Now we’ll open up the project folder and take a look at the files contained within. The first thing I need to do at this point is drop my 360-degree video into the root directory so that it sits in the same place as my story.html file.
Let’s open up the story.html file in Notepad++, or whatever is your preferred source code editor app.
We’re now going to create a video object which will be used to override the default texture in our 360-degree image scene. But we don’t want people to be able to see this video object, so just underneath where the div container sits with the ID of preso, create a new div with the style options of 1px width and height, and overflow set to hidden.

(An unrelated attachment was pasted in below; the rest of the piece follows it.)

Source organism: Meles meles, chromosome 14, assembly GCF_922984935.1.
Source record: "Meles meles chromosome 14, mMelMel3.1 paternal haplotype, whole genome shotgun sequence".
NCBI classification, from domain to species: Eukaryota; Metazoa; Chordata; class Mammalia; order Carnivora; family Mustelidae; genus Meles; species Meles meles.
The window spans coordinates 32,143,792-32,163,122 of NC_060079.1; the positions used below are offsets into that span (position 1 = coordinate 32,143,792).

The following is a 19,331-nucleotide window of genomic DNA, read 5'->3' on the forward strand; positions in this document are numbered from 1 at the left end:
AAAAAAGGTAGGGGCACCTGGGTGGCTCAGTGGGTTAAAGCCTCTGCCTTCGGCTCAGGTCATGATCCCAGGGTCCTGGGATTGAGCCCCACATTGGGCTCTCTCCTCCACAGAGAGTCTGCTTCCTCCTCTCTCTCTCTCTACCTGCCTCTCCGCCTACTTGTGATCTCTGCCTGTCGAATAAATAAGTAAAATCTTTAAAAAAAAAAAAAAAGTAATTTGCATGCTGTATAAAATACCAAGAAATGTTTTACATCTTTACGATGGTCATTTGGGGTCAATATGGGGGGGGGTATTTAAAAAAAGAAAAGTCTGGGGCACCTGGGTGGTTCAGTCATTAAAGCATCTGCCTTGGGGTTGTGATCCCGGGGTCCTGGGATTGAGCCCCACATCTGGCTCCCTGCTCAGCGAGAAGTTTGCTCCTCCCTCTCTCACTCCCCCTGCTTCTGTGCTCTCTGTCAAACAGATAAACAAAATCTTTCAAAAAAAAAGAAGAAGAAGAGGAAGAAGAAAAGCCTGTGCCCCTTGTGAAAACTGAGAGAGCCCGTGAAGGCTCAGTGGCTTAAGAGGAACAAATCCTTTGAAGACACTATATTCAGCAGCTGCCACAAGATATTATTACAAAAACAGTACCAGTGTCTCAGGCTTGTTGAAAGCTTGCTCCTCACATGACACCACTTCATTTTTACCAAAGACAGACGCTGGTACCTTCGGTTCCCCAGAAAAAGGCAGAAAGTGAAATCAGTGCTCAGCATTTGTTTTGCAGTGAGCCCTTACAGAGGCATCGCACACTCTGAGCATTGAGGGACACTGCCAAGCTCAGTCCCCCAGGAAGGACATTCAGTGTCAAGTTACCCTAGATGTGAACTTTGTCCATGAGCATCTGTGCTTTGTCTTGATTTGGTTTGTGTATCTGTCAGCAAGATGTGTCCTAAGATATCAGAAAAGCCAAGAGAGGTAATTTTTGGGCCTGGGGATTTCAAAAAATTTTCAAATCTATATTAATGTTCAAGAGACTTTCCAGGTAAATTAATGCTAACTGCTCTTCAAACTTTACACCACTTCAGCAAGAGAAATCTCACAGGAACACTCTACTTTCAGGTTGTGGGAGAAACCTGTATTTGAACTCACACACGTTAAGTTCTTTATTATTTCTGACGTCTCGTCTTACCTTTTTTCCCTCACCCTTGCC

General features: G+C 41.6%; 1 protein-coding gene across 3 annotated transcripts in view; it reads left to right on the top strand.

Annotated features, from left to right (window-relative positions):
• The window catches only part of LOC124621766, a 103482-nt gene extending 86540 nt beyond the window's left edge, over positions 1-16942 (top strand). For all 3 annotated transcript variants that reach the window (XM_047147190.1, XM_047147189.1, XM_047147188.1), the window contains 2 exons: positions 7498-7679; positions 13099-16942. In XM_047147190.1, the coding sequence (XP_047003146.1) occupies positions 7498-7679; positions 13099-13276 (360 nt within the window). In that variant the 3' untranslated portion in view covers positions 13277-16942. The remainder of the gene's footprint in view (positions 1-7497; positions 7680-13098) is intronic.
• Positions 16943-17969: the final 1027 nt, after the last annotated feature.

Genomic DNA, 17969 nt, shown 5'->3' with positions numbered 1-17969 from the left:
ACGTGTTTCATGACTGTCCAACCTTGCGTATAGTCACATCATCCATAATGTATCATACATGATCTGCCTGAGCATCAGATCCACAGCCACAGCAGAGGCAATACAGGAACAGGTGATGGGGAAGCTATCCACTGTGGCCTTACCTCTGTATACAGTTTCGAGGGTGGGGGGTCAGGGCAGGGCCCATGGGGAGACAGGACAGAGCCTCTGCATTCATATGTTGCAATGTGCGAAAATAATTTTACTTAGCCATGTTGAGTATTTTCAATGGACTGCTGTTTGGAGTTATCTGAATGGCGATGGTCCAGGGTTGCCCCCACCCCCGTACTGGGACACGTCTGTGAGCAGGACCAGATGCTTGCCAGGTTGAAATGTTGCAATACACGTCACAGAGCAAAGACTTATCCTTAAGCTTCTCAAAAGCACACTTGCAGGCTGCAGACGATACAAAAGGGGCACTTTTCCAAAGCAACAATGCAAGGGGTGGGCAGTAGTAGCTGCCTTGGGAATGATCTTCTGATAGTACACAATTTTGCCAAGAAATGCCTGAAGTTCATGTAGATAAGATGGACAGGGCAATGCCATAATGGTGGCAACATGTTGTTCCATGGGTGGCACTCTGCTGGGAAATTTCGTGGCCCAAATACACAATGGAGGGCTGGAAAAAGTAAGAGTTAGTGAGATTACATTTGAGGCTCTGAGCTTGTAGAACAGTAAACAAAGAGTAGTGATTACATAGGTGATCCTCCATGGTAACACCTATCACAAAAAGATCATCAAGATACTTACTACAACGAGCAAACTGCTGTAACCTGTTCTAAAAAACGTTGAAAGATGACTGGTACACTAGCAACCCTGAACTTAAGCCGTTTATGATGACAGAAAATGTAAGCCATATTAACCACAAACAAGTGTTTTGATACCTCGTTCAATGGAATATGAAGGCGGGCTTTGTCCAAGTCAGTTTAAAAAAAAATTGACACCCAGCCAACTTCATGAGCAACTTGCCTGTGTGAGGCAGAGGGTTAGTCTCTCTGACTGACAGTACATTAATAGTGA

This will ensure that the video object included on the story.html page itself is practically invisible to the user when they launch the activity.
Now we will create our video tag within the new div and ensure that it has the ID set as video, along with the following options – playsinline and webkit-playsinline, muted, looped, and autoplay.
You can exclude the muted attribute if you wish but just make sure your user has interacted with the Storyline activity in some way first before the 360-degree image interaction slide is loaded.
The width and height value of the video should be the same as the image file you uploaded to Storyline, and the src should be set as dot-forward slash-and the name of your file. Finish up by adding a cross origin anonymous attribute.
We’re now done with what needs to be edited in Story.html, so we will return to the project folder and navigate to html5>lib>scripts>and here you will find a file called bootstrapper.js, which we will open up in Notepad++